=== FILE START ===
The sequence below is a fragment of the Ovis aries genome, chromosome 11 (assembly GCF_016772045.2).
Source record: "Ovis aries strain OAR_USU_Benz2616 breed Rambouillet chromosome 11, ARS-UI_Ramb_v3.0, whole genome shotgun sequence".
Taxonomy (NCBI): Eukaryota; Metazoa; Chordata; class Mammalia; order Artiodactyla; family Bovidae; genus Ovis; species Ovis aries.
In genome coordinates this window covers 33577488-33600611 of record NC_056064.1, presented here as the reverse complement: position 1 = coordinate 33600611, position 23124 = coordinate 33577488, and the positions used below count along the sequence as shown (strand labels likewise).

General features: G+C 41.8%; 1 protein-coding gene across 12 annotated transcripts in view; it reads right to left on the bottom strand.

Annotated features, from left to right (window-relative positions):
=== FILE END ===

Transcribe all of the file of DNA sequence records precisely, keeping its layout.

The sequence below is a fragment of the Ovis aries genome, chromosome 11 (assembly GCF_016772045.2).
Source record: "Ovis aries strain OAR_USU_Benz2616 breed Rambouillet chromosome 11, ARS-UI_Ramb_v3.0, whole genome shotgun sequence".
Taxonomy (NCBI): Eukaryota; Metazoa; Chordata; class Mammalia; order Artiodactyla; family Bovidae; genus Ovis; species Ovis aries.
In genome coordinates this window covers 33577488-33600611 of record NC_056064.1, presented here as the reverse complement: position 1 = coordinate 33600611, position 23124 = coordinate 33577488, and the positions used below count along the sequence as shown (strand labels likewise).

General features: G+C 41.8%; 1 protein-coding gene across 12 annotated transcripts in view; it reads right to left on the bottom strand.

Annotated features, from left to right (window-relative positions):